Helping smokers comply

Build success by helping smokers comply with the policy.

Some residents who smoke may not be ready or able to stop smoking, but you can work with them to help them comply with the policy.

Showing compassion to residents facing barriers to compliance may increase acceptance of the policy and willingness to comply.

Planning for success

If possible, identify in advance any residents for whom compliance may be difficult due to a disability or other health issue, and consider possible accommodations (see Help address barriers, below).

“Some people have been smoking for 30 years. I don’t want my senior citizens going out on a busy road to smoke. I’m going to give them a covered gazebo area. That was our first step. We thought that that was fair. They’re not going to break the rules if they do have some place to go.”
(Property manager)

Smoking shelters

Smoking shelters protect people who smoke from the elements, making it easier for them to comply. Smokers report that having a smoking shelter supports their sense of autonomy and helps them feel respected. Read more about smoking shelter considerations in Policy planning.

Helping smokers comply

Due to climate, safety concerns, disability, caregiving responsibilities, or other reasons, residents may find it difficult to go outside to smoke at certain times. Having an alternative source of nicotine that they can use in their unit may help residents to comply with the policy. Provide residents with information about resources that may help them reduce the amount of their smoking in their units.

Nicotine gum

Although the main purpose of nicotine replacement products such as gum and lozenges is to help people quit smoking, they can also relieve nicotine cravings that may tempt residents to smoke at times when it is difficult for them to go outside. It is uncommon for people to have side effects from using nicotine gum while continuing to smoke. If it does occur, it almost always presents as acute symptoms of nausea, vomiting, and/or dizziness, rather than any more concerning symptoms. Residents should be advised to consult their health care providers to make sure there are no special concerns before starting to use nicotine replacement therapy (NRT). Health care providers can also recommend the correct dosage for each smoker’s situation.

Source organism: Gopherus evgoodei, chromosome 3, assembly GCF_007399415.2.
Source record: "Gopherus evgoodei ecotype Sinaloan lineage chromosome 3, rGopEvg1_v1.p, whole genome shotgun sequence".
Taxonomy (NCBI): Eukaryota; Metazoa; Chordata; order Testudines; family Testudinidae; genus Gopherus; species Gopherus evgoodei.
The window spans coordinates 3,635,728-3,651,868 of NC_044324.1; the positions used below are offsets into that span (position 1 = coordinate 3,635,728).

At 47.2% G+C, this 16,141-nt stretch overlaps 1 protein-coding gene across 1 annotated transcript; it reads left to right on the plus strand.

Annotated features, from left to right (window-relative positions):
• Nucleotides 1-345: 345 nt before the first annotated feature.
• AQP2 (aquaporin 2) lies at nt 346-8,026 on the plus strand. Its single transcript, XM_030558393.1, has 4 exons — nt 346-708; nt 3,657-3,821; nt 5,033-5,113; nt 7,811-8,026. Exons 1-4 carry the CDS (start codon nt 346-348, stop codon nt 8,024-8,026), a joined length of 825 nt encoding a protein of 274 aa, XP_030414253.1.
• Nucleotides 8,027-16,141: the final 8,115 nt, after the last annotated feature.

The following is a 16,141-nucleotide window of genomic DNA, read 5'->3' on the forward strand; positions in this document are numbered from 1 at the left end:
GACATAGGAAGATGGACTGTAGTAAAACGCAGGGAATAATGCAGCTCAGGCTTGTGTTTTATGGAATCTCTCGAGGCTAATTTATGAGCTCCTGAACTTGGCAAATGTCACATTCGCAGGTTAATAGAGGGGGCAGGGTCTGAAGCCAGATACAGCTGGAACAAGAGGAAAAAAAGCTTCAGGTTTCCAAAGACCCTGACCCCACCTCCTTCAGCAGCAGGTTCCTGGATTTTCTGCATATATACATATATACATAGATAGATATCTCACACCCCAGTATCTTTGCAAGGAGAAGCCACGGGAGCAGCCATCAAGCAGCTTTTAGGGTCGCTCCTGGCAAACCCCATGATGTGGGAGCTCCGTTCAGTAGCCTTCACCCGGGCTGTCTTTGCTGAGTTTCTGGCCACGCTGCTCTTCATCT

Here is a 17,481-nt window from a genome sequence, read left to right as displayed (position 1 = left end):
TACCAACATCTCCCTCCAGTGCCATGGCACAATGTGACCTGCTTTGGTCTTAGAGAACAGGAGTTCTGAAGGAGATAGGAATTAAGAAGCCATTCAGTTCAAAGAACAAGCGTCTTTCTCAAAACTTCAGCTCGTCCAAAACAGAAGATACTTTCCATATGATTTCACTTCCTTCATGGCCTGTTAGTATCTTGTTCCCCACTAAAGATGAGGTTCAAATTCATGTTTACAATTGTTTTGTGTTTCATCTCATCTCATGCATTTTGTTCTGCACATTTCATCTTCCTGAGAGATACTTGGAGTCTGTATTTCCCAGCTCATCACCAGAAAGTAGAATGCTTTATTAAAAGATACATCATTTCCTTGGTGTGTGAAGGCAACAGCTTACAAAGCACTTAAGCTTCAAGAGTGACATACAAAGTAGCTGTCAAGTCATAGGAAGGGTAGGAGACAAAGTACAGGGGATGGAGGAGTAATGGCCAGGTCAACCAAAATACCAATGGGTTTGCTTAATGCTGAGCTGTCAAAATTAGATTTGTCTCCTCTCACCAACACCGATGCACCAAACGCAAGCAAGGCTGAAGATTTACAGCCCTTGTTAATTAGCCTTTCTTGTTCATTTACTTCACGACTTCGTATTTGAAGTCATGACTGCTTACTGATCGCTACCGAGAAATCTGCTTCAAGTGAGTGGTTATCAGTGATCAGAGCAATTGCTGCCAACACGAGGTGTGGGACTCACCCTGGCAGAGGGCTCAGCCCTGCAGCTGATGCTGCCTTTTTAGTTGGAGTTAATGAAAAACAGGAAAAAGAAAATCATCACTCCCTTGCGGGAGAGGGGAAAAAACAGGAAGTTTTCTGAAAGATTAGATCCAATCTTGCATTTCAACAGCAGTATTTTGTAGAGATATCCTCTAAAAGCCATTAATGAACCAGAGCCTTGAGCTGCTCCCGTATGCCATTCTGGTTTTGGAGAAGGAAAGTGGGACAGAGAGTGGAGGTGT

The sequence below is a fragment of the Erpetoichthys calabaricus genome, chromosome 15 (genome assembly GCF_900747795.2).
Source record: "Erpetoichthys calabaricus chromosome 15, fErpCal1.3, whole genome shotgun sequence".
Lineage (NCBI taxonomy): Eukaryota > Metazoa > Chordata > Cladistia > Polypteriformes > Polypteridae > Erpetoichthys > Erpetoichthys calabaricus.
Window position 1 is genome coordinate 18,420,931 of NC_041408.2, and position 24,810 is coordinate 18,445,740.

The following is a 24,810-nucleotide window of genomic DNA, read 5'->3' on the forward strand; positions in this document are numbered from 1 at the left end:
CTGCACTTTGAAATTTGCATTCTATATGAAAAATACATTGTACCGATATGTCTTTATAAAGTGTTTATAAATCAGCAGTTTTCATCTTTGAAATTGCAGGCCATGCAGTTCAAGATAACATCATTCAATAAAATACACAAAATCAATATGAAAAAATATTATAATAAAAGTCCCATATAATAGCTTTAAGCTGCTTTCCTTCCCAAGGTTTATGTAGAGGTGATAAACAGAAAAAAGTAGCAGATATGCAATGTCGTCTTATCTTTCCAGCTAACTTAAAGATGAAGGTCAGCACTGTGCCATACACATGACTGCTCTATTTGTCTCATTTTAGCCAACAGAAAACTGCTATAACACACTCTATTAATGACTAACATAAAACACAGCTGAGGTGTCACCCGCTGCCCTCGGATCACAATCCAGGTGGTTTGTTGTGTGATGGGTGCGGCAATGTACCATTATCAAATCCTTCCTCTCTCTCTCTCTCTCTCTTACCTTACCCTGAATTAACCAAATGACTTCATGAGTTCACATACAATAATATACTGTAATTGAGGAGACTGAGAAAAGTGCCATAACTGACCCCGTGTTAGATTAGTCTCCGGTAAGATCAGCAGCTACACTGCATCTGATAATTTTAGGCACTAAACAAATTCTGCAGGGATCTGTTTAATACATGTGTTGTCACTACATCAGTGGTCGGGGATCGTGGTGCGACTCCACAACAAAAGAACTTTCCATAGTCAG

Read more about NRT in Supporting smoking cessation.

E-cigarettes

E-cigarettes deliver nicotine through vapor rather than smoke. The health risks of e-cigarettes have not been clearly established, although it is generally accepted that e-cigarettes or vaping devices have lower health risks than smoking cigarettes. Even less is known about secondhand exposure to vapor.

Read more about e-cigarettes in Policy planning.

Define and maintain smoking areas

Post signage that clearly indicates where smoking is and is not allowed.

PHAs that have been able to provide a shelter for smokers report higher compliance rates. It is important to maintain designated smoking areas to ensure that they are safe and well-lit.

Help address barriers

Accessibility issues may present challenges to compliance for some residents, such as people with disabilities. PHAs are allowed to make reasonable accommodations to assist residents in complying with the smoke-free policy, for example, by moving a resident with a disability to the first floor or to a building with an elevator so they can more easily access areas where smoking is allowed.

The HUD Rule does not allow residents to smoke in their units as a reasonable accommodation.

Resources

Download Helping smokers comply as a PDF

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